Photo of coral colony at Kealakekua Bay courtesy of NOAA

Want more coral? Go Big Island

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The Big Island has more coral in the waters near its shores than any other major Hawaiian island.

New maps from a National Oceanic and Atmospheric Administration coral reef studyshow that live coral covers 57 percent of the waters surrounding the Big Island.  That’s more than 29 square miles of living reef.

The NOAA findings support previous studies that geologically young islands generally have more live coral cover than older islands. The Big Island — with land added to its acreage every day thanks to the continuing eruption at Kilauea volcano — is the youngest in the entire Hawaiian chain.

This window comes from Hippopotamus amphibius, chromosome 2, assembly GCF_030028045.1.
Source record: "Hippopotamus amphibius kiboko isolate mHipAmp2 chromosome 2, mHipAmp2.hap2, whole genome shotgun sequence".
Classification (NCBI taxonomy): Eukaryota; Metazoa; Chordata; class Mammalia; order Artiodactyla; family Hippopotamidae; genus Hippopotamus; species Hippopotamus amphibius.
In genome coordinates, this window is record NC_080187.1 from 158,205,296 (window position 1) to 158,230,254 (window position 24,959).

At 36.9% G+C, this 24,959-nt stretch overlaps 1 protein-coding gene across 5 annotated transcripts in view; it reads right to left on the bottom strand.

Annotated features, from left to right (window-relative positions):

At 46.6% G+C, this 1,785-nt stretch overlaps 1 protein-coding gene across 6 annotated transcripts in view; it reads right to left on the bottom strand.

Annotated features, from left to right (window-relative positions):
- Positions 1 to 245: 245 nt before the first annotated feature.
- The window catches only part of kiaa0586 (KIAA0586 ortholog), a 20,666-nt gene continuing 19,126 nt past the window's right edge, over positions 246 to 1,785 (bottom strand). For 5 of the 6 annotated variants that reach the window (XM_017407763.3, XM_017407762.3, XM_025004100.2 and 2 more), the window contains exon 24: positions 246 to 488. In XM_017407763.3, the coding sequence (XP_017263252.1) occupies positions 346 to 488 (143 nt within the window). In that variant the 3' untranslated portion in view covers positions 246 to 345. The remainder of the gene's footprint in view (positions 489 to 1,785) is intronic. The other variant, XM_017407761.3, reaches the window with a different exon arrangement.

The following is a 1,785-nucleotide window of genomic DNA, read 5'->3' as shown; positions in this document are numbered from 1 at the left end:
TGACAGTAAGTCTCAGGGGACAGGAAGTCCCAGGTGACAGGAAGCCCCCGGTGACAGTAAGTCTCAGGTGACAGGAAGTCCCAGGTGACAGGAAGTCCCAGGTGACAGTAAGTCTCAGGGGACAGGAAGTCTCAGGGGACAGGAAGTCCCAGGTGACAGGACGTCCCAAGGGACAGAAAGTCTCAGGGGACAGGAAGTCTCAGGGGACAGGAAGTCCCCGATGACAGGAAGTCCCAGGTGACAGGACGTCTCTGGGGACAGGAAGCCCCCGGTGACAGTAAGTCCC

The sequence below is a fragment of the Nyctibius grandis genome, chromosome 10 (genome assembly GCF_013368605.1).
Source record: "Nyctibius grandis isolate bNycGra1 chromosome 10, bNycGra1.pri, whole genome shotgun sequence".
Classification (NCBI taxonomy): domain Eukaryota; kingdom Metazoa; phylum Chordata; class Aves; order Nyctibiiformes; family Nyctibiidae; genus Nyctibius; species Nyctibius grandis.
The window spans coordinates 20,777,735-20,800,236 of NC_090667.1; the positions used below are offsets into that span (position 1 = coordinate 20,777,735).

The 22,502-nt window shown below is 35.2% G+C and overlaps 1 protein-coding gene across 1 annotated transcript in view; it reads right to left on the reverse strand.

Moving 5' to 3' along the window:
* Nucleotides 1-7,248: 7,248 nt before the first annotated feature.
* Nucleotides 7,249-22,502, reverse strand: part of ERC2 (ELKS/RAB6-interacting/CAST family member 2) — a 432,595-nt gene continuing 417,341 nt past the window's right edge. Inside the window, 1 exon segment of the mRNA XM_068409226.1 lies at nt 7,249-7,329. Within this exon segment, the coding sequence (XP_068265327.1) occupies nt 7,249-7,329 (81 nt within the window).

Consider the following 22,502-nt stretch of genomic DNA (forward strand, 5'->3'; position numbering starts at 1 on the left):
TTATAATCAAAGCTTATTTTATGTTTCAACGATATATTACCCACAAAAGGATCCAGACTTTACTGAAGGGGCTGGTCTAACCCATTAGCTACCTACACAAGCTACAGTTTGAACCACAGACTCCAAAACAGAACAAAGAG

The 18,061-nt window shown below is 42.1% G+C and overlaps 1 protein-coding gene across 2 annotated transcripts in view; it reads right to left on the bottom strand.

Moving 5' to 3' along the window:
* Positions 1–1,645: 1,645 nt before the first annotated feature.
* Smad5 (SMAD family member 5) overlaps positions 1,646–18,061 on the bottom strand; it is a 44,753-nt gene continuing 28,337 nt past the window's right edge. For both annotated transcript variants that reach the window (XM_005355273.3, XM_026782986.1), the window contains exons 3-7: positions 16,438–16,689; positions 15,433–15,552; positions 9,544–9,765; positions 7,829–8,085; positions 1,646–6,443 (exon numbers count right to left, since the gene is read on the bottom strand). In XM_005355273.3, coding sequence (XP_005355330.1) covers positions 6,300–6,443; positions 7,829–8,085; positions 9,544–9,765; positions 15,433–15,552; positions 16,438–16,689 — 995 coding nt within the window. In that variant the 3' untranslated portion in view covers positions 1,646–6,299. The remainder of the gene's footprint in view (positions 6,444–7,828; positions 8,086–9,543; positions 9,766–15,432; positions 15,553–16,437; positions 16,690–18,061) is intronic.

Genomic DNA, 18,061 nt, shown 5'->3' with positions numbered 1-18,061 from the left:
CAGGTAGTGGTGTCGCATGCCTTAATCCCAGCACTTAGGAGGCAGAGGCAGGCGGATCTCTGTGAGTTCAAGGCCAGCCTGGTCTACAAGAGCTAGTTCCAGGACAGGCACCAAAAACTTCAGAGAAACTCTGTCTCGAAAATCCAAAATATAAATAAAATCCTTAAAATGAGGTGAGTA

Another interesting fact from NOAA’s study?

Hawaii’s coral reefs contribute an estimated $360 million annually to the state’s economy by supporting tourism and recreational industries, protecting shorelines from storm damage and creating habitat for fish and invertebrate species with commercial value.

Take care of our reefs, folks. Even better, e-mail us a photo of your extra careful visit to one of our reefs.

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